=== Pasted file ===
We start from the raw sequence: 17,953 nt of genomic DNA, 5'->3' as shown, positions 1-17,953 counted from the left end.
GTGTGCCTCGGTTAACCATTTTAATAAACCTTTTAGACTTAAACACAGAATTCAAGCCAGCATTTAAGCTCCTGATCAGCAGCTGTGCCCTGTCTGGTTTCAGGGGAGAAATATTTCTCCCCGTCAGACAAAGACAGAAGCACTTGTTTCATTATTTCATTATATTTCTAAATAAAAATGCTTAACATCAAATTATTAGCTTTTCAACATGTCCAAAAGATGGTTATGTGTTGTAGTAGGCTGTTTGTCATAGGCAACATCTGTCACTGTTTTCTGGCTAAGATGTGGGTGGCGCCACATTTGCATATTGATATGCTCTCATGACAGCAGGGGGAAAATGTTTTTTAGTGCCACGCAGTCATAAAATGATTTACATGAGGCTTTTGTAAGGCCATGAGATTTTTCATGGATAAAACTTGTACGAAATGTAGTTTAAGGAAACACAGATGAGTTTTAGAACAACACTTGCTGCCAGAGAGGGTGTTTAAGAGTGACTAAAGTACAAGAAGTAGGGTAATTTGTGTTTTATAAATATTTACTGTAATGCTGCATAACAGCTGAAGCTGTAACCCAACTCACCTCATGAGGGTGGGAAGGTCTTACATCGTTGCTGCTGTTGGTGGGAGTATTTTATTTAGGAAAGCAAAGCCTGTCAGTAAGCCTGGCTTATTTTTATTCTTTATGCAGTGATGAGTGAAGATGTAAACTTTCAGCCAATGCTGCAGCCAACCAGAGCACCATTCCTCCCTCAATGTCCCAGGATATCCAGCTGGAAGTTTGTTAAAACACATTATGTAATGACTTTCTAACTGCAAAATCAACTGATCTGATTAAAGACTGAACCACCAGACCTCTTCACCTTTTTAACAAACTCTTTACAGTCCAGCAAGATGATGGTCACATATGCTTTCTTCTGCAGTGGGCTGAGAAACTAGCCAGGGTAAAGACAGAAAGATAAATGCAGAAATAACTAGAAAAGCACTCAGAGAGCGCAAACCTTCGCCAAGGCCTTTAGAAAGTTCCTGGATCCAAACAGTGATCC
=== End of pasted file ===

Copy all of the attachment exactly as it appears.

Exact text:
We start from the raw sequence: 17,953 nt of genomic DNA, 5'->3' as shown, positions 1-17,953 counted from the left end.
GTGTGCCTCGGTTAACCATTTTAATAAACCTTTTAGACTTAAACACAGAATTCAAGCCAGCATTTAAGCTCCTGATCAGCAGCTGTGCCCTGTCTGGTTTCAGGGGAGAAATATTTCTCCCCGTCAGACAAAGACAGAAGCACTTGTTTCATTATTTCATTATATTTCTAAATAAAAATGCTTAACATCAAATTATTAGCTTTTCAACATGTCCAAAAGATGGTTATGTGTTGTAGTAGGCTGTTTGTCATAGGCAACATCTGTCACTGTTTTCTGGCTAAGATGTGGGTGGCGCCACATTTGCATATTGATATGCTCTCATGACAGCAGGGGGAAAATGTTTTTTAGTGCCACGCAGTCATAAAATGATTTACATGAGGCTTTTGTAAGGCCATGAGATTTTTCATGGATAAAACTTGTACGAAATGTAGTTTAAGGAAACACAGATGAGTTTTAGAACAACACTTGCTGCCAGAGAGGGTGTTTAAGAGTGACTAAAGTACAAGAAGTAGGGTAATTTGTGTTTTATAAATATTTACTGTAATGCTGCATAACAGCTGAAGCTGTAACCCAACTCACCTCATGAGGGTGGGAAGGTCTTACATCGTTGCTGCTGTTGGTGGGAGTATTTTATTTAGGAAAGCAAAGCCTGTCAGTAAGCCTGGCTTATTTTTATTCTTTATGCAGTGATGAGTGAAGATGTAAACTTTCAGCCAATGCTGCAGCCAACCAGAGCACCATTCCTCCCTCAATGTCCCAGGATATCCAGCTGGAAGTTTGTTAAAACACATTATGTAATGACTTTCTAACTGCAAAATCAACTGATCTGATTAAAGACTGAACCACCAGACCTCTTCACCTTTTTAACAAACTCTTTACAGTCCAGCAAGATGATGGTCACATATGCTTTCTTCTGCAGTGGGCTGAGAAACTAGCCAGGGTAAAGACAGAAAGATAAATGCAGAAATAACTAGAAAAGCACTCAGAGAGCGCAAACCTTCGCCAAGGCCTTTAGAAAGTTCCTGGATCCAAACAGTGATCC